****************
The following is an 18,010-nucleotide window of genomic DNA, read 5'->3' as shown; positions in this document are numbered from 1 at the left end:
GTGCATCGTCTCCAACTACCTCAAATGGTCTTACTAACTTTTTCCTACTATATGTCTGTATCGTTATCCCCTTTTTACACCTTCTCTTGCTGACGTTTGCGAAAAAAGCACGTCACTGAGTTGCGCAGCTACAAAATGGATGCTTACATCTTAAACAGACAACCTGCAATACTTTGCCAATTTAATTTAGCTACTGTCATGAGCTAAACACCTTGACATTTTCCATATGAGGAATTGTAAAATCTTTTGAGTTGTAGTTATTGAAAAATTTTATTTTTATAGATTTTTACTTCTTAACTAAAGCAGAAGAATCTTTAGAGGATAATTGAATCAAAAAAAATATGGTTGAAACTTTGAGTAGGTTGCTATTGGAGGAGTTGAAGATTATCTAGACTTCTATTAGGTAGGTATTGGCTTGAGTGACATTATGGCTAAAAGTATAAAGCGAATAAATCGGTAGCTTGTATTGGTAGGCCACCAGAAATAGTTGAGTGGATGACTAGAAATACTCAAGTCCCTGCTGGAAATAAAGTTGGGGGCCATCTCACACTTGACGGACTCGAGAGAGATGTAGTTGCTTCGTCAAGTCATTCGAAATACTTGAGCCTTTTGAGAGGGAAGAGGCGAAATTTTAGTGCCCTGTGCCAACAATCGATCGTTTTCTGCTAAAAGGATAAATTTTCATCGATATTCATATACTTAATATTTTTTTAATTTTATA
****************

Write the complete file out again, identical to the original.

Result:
The following is an 18,010-nucleotide window of genomic DNA, read 5'->3' as shown; positions in this document are numbered from 1 at the left end:
GTGCATCGTCTCCAACTACCTCAAATGGTCTTACTAACTTTTTCCTACTATATGTCTGTATCGTTATCCCCTTTTTACACCTTCTCTTGCTGACGTTTGCGAAAAAAGCACGTCACTGAGTTGCGCAGCTACAAAATGGATGCTTACATCTTAAACAGACAACCTGCAATACTTTGCCAATTTAATTTAGCTACTGTCATGAGCTAAACACCTTGACATTTTCCATATGAGGAATTGTAAAATCTTTTGAGTTGTAGTTATTGAAAAATTTTATTTTTATAGATTTTTACTTCTTAACTAAAGCAGAAGAATCTTTAGAGGATAATTGAATCAAAAAAAATATGGTTGAAACTTTGAGTAGGTTGCTATTGGAGGAGTTGAAGATTATCTAGACTTCTATTAGGTAGGTATTGGCTTGAGTGACATTATGGCTAAAAGTATAAAGCGAATAAATCGGTAGCTTGTATTGGTAGGCCACCAGAAATAGTTGAGTGGATGACTAGAAATACTCAAGTCCCTGCTGGAAATAAAGTTGGGGGCCATCTCACACTTGACGGACTCGAGAGAGATGTAGTTGCTTCGTCAAGTCATTCGAAATACTTGAGCCTTTTGAGAGGGAAGAGGCGAAATTTTAGTGCCCTGTGCCAACAATCGATCGTTTTCTGCTAAAAGGATAAATTTTCATCGATATTCATATACTTAATATTTTTTTAATTTTATA